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Intel announces USB 3.0 in "Ivy Bridge" and will support Thunderbolt

David Winograd

"Intel is going to support USB 3.0 in the 2012 client platform. We're going to support Thunderbolt capability. We believe that they're complementary." CNET reported this remark from Kirk Sakaugen, a VP of the Intel Architecture group, in a presentation streamed from the Intel Developer Conference in Beijing. This dual-I/O support will arrive in the first half of 2012 with the rollout of the "Ivy Bridge" processor, which will be the next generation after the "Sandy Bridge" technology currently built into the the newest MacBook Pros.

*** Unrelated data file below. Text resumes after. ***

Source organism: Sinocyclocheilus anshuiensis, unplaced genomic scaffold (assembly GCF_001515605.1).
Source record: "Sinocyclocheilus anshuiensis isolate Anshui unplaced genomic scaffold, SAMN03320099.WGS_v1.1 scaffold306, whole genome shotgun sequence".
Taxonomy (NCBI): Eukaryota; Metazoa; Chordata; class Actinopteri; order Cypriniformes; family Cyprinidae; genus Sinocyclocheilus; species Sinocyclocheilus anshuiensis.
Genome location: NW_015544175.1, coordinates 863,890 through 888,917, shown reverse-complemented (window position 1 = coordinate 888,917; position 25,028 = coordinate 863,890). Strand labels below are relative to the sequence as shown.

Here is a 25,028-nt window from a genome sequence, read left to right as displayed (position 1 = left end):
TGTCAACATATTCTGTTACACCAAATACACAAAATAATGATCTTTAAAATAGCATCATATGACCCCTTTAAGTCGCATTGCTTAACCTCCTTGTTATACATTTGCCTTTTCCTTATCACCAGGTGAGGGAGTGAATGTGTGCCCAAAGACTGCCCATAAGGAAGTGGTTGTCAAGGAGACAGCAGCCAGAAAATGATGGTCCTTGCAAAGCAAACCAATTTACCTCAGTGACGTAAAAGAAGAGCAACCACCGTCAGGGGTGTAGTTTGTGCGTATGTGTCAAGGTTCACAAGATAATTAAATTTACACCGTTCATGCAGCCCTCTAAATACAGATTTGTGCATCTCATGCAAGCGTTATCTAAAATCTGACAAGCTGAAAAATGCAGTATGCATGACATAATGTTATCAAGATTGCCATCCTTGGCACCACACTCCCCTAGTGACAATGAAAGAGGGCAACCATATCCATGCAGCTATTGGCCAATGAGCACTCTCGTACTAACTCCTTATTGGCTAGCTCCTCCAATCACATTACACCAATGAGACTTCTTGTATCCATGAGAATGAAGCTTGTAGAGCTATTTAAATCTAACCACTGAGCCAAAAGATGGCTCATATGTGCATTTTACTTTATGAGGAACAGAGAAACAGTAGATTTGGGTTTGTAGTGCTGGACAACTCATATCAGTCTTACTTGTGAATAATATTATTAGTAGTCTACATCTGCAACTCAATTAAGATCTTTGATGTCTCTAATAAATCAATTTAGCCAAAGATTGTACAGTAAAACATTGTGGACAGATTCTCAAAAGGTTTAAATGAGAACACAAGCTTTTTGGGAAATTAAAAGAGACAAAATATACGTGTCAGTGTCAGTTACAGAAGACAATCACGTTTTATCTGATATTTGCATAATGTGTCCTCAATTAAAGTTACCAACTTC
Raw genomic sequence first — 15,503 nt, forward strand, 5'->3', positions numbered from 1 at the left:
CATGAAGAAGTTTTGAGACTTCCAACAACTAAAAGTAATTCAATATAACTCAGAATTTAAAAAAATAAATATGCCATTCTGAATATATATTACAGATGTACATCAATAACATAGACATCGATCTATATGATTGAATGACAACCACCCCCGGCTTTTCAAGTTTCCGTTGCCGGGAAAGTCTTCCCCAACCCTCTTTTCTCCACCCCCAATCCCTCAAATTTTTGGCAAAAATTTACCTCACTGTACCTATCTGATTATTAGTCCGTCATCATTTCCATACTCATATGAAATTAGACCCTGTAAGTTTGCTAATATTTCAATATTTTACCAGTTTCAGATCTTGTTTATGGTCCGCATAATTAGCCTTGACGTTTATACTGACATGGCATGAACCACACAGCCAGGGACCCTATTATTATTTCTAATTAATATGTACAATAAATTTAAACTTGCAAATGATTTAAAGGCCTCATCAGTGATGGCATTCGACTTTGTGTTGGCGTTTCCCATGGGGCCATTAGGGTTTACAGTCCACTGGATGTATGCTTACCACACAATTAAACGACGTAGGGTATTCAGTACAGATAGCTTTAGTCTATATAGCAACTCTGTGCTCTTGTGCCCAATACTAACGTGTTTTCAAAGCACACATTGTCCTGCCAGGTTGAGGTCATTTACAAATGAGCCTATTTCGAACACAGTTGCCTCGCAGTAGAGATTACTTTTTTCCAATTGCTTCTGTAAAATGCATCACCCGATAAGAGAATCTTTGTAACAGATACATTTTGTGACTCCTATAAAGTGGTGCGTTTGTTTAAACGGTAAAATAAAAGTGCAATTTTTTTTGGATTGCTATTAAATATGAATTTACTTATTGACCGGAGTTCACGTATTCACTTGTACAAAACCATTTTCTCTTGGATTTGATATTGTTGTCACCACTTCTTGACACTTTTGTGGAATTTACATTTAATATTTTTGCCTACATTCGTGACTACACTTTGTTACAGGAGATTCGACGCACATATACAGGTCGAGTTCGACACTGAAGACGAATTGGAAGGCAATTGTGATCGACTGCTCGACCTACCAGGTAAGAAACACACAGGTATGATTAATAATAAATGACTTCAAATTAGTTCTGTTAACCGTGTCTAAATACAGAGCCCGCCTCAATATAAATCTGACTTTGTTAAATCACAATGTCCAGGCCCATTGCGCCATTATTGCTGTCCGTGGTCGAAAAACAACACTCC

This is the first time in ten years that Intel has built the most current USB technology into its processors. Currently Intel uses USB 3.0 in a small number of high-end motherboards, sourcing a component from NEC to make it work. USB 3.0 is ten times quicker than USB 2.0, topping out at a theoretical speed of 4.8 Gbps. Thunderbolt, in turn, beats out USB 3.0 easily; it allows transfers of data and DisplayPort video simultaneously at speeds of up to 10 Gbps on one cable.

Although nothing specific has been said about when Intel will integrate Thunderbolt technology, The Inquirer notes that the January launch of "Sandy Bridge" would have been the perfect time for Intel to build USB 3.0 into its silicon. By dragging its heels, the company may be promoting the integration of Thunderbolt. Currently Apple is the only computer maker using Thunderbolt, but AMD as well as Intel have said they will eventually include Thunderbolt support.

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